Jenni had been in an abusive relationship with Ed for far too long. He controlled Jenni’s life, distorted her self-image, and tried to physically harm her throughout their long affair. Then, in therapy, Jenni learned to treat her eating disorder as a relationship, not a condition. By thinking of her eating disorder as a unique personality separate from her own, Jenni was able to break up with Ed once and for all.
Inspiring, compassionate, and filled with practical exercises to help you break up with your own personal E.D., Life Without Ed provides hope to the millions of people plagued by eating disorders. Beginning with Jenni’s “divorce” from Ed, this supportive, lifesaving book combines a patient’s insights and experiences with a therapist’s prescriptions for success to help you live a healthier, happier life without Ed.
This 10th anniversary edition features a new afterword as well as sections devoted to family, friends, and supporters; how treatment professionals can use the book with their patients; and men with eating disorders.
"Of all the great books written on eating disorders, none has had a wider reach than Life Without Ed. Those suffering have found connection and hope, family members have found understanding and empathy, professionals have learned from it and praised it. It will remain a classic for decades to come."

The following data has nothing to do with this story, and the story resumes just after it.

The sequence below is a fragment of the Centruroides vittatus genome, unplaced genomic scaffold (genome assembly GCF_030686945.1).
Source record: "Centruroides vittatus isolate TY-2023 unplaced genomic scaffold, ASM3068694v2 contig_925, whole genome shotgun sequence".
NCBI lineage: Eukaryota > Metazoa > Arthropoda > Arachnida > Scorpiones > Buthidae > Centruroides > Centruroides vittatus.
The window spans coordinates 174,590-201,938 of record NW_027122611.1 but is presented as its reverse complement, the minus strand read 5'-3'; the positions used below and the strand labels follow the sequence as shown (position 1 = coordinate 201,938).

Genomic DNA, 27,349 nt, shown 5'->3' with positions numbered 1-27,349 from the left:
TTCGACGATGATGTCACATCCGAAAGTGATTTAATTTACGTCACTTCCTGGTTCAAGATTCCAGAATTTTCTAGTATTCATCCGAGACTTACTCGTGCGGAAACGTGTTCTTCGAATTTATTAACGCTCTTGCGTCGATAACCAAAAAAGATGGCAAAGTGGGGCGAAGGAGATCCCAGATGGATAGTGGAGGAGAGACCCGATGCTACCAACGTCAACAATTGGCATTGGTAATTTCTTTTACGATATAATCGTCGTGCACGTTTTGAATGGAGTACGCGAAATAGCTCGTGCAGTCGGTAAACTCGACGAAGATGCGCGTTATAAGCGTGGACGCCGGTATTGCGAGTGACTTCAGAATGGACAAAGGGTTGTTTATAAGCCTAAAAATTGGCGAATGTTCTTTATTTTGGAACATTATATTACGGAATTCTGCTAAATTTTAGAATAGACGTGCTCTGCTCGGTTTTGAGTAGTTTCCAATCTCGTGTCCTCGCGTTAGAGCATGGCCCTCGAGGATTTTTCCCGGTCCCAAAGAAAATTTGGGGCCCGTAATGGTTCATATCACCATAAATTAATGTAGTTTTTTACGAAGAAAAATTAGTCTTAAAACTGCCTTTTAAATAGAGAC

—Michael E. Berrett, PhD, psychologist; CEO and cofounder of the Center for Change; coauthor of Spiritual Approaches in the Treatment of Women with Eating Disorders
"[Life Without Ed] was the first [book] to teach readers that they can not only separate from their eating disorder, but also disagree with and disobey it. I wholeheartedly recommend this witty, hopeful guide to patients, carers, professionals, and anyone else who wants to understand what it's really like to live with an eating disorder and ultimately triumph over it."
—Jennifer J. Thomas, PhD, assistant professor of psychology at the Harvard Medical School; co-director of the Eating Disorders Clinical and Research Program at Massachusetts General Hospital
"This uplifting book’s intimate inner dialogue has energized countless young women—and men—in their own recoveries from eating disorders."
—Leigh Cohn, MAT, CEDS, coauthor of Making Weight: Men’s Conflicts with Food, Weight, Shape & Recovery
"Jenni is truly a remarkable woman. She unselfishly shares her struggles and triumphs in something that will probably affect all of us in one way or another in our lifetime. Her candid and inspiring story will truly help those suffering from their own "Ed." I feel privileged to know her and her story."
—Jamie-Lynn Sigler, actress
Senses in Performance presents a multifaceted approach to the methodological, theoretical, practical and historical challenges facing the scholar and the artist. This volume examines the subtle actions of the human senses including taste, touch, smell and vision in all sorts of performances in Western and non-Western traditions, from ritual to theatre, from dance to interactive architecture, from performance art to historical opera.
With eighteen original essays brought together by an international ensemble of leading scholars and artists including Richard Schechner and Philip Zarrilli. This covers a variety of disciplinary fields from critical studies to performance studies, from food studies to ethnography from drama to architecture.
Written in an accessible way this volume will appeal to scholars and non-scholars interested in Performance/Theatre Studies and Cultural Studies.